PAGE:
Travel Apps to Help You When You Fly

Travel Apps to Help You When You Fly

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Over the last few years I’ve reviewed several smartphone and tablet apps designed to help you plan and take a trip, including those of use when you’re traveling by air.

Way back in the Last Century, air travel within the U.S. wasn’t too complicated.

The federal government set fares, so regardless of which airline you chose, you would pay the same amount to fly between any two cities.

There weren’t ancillary fees (such for checked bags, seat selection at booking, phoning the airline’s reservation number) that varied between airline to airline. You simply paid one all-inclusive fare.

Meals were served aboard nearly all flights, even those that were relatively short, so unless you had a long layover between connecting flights, or arrived at the airport well in advance of departure, finding a sit-down restaurant where you could have a quick meal or “grab-and-go” food vendor that would sell you a “take-aboard” meal, wasn’t something you even thought about.

There either we’re no airport security checkpoints, or you breezed through any that did exist without worrying about whether you had allowed enough time to pass through them and get to the gate without missing your flight.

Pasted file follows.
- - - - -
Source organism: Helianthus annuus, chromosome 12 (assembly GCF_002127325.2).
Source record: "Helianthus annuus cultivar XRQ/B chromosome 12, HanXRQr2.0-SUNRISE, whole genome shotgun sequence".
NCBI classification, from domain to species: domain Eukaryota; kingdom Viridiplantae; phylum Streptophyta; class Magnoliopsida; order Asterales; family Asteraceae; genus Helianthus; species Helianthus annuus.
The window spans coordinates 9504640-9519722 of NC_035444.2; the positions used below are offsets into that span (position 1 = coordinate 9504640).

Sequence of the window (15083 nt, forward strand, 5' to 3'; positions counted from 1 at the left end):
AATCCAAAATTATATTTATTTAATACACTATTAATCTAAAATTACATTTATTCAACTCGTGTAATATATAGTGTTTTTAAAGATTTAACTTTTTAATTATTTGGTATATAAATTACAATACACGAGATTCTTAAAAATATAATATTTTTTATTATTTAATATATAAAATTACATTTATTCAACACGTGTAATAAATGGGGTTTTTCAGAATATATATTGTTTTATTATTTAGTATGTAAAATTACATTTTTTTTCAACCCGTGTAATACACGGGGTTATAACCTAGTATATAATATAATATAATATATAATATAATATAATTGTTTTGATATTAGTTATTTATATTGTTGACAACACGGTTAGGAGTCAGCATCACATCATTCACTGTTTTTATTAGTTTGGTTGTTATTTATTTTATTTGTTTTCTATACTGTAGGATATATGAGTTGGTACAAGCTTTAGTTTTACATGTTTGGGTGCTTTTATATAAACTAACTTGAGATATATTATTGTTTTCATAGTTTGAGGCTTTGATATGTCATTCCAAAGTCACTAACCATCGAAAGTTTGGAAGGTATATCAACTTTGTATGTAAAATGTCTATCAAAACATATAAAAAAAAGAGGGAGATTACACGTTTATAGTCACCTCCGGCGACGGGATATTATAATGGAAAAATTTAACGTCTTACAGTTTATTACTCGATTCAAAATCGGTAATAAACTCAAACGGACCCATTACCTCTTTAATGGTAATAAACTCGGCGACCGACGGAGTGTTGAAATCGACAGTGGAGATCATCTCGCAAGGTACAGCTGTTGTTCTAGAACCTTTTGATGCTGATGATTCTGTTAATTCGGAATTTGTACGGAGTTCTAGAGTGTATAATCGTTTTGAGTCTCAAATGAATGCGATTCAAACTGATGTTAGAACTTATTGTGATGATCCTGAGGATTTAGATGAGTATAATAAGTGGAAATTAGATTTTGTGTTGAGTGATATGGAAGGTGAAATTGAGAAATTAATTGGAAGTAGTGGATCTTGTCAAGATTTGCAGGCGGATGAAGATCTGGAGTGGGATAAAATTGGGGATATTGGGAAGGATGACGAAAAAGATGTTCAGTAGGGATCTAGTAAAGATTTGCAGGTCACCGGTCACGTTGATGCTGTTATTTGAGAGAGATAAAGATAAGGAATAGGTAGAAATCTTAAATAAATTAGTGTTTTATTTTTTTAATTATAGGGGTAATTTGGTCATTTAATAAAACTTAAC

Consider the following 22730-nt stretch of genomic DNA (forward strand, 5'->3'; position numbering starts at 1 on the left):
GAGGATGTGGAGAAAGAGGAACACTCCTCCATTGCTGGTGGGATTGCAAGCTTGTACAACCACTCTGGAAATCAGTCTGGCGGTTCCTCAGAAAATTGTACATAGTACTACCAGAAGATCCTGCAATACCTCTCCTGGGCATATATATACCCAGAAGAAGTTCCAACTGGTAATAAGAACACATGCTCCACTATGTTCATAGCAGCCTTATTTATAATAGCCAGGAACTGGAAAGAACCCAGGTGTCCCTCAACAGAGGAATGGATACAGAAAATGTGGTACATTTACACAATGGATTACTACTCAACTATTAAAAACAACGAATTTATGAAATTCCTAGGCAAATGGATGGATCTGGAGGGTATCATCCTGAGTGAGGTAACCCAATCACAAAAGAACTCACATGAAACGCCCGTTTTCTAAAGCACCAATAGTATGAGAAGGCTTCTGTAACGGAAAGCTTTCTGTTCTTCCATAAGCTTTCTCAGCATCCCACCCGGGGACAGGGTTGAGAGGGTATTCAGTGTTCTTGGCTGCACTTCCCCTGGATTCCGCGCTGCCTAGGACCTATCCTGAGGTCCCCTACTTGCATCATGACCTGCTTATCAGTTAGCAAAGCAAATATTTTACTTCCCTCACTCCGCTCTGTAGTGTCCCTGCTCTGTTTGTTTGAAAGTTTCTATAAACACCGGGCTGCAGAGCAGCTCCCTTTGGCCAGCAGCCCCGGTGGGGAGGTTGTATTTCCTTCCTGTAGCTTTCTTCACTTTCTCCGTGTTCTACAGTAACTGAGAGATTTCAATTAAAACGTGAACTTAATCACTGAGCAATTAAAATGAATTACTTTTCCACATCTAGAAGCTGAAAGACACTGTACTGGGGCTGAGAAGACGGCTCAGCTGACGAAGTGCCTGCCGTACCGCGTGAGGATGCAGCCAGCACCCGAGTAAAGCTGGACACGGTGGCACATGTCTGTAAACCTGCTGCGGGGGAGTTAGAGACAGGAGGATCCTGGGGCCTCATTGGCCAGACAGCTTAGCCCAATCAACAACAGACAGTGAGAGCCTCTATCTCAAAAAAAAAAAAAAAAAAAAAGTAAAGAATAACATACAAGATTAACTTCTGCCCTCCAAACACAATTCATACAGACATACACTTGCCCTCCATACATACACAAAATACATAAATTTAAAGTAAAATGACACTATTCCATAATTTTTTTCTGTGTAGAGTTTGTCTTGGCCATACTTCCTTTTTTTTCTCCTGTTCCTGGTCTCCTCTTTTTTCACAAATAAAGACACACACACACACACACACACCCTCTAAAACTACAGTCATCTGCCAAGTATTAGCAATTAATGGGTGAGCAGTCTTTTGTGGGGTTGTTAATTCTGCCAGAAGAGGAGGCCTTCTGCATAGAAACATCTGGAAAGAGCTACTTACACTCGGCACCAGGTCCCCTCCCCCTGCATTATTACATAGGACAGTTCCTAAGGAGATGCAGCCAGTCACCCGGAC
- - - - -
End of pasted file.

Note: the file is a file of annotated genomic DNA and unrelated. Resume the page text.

And flight delays and cancellations seemed rare.

Today, managing a trip that includes air travel can be a real headache.

But is there an app that can provide “pain relief” to airline passengers?

Unfortunately, according to tech writer, David Pogue, the best of those apps, “FlightTrack Pro,” is no longer available, prompting him to put together, for his benefit and yours, a detailed review of several replacement apps.

One of Pogue’s eight required features (which FlightTrack Pro had) for a great air travel app was the ability to automatically pull in information on your flights, perhaps through synchronization with TripIt, so you wouldn’t have to enter it manually.

There were two apps that he thought were good choices for air travelers today.

He found that Flight Update Pro ($9.99, iTunes app store) all eight necessary features, and said that “it seems clear that Flight Update Pro is indeed the rightful heir to FlightTrack Pro—not identical, but damn close, and superior in some ways. The developer says that an even better version is coming next month.”

Pogue’s other pick was App in The Air (available for both iOS and Android devices) which has many “bells and whistles,” including the ability to automatically check you in for your flight.

The only downside to that is that Pogue said that the free version “will make you crazy, it’s so full of ads and come-ons to upgrade.” To avoid that nuisance problem, you must become a “subscriber” and pony up $3.50/month, $30/year, or $50 for lifetime use.

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